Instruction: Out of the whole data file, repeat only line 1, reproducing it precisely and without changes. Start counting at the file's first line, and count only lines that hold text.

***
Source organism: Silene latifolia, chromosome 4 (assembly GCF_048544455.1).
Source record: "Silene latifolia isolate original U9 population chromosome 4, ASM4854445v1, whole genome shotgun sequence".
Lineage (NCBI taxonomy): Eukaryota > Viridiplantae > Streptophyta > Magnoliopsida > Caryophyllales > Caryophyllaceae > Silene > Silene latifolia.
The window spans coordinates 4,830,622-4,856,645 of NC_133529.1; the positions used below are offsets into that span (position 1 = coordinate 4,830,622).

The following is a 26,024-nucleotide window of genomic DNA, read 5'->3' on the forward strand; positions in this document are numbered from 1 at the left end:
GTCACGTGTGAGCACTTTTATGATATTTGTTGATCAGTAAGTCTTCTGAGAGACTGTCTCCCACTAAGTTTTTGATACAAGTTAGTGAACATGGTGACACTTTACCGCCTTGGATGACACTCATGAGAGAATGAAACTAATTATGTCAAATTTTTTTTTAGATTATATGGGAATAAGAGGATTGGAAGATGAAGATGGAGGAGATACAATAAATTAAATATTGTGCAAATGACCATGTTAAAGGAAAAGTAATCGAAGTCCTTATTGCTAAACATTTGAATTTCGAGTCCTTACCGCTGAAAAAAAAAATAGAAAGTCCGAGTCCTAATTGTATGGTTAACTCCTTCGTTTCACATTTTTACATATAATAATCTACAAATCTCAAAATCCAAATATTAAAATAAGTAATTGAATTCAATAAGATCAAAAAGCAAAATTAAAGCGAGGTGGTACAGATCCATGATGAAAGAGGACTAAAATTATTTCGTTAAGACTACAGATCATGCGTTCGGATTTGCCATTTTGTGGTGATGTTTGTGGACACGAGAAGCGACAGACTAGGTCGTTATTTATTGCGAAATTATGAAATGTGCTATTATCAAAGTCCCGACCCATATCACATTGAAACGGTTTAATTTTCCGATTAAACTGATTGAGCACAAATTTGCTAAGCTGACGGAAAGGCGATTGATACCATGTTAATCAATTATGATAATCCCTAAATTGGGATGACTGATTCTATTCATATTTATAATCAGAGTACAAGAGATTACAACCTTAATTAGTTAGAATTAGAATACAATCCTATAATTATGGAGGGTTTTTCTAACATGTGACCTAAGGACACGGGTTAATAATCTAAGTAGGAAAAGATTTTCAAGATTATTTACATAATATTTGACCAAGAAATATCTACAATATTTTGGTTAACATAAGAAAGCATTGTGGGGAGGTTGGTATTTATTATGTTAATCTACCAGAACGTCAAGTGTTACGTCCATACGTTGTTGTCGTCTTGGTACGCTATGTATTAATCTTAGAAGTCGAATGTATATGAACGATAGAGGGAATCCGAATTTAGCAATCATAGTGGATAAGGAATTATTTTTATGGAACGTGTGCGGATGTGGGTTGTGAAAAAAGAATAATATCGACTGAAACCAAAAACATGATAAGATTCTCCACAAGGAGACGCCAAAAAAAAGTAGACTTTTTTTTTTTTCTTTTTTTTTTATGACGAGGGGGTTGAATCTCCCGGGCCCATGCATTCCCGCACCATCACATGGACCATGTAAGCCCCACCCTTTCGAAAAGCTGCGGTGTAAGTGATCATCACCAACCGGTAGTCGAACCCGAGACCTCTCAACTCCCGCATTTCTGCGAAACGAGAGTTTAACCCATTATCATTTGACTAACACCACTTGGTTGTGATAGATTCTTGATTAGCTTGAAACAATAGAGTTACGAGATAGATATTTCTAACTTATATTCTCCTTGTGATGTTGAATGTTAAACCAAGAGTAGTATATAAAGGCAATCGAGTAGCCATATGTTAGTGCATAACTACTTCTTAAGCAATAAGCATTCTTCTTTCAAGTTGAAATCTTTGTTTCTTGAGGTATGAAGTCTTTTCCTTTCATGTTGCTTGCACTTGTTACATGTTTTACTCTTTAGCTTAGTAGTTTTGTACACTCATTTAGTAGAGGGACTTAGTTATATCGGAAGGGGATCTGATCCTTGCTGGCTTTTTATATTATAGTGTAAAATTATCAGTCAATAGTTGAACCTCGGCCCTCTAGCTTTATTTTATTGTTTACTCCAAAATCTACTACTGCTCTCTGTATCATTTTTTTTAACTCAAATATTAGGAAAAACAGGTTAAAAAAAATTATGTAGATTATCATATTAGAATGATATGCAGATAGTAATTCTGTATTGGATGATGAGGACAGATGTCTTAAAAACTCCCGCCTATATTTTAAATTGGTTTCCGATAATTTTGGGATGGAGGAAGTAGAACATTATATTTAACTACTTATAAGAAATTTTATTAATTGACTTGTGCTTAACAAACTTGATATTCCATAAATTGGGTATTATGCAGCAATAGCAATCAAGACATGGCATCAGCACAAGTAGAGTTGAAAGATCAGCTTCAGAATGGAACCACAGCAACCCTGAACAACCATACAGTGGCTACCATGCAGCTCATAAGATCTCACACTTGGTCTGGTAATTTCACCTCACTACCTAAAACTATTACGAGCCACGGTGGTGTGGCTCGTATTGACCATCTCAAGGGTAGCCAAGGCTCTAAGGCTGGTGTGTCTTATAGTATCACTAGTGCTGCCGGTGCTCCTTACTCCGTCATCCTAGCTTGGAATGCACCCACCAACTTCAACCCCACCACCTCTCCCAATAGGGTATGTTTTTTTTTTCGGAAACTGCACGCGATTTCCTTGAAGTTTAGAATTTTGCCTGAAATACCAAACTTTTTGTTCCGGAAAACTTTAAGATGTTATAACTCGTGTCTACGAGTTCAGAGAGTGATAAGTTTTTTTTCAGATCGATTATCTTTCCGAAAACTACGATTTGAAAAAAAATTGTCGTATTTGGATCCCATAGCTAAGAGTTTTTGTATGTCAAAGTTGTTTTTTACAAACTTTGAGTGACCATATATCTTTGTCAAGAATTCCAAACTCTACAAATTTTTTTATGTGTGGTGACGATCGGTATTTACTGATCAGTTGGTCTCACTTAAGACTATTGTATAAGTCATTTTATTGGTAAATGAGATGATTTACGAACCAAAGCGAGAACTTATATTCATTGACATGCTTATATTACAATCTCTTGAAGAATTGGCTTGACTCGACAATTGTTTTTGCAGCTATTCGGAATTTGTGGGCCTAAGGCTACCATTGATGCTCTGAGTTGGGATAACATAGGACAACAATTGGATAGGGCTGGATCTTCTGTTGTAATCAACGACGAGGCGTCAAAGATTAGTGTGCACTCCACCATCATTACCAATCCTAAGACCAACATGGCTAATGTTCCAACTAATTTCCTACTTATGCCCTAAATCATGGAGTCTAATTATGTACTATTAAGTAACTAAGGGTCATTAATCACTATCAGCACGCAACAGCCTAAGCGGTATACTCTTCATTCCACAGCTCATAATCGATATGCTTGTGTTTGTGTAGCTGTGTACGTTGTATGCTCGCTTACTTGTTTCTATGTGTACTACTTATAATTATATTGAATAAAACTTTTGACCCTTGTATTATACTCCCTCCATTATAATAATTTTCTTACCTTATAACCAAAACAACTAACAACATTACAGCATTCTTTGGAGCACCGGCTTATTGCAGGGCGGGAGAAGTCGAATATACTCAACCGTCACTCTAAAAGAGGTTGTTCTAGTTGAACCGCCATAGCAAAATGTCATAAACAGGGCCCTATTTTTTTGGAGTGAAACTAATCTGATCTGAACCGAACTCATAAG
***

Source organism: Silene latifolia, chromosome 4 (assembly GCF_048544455.1).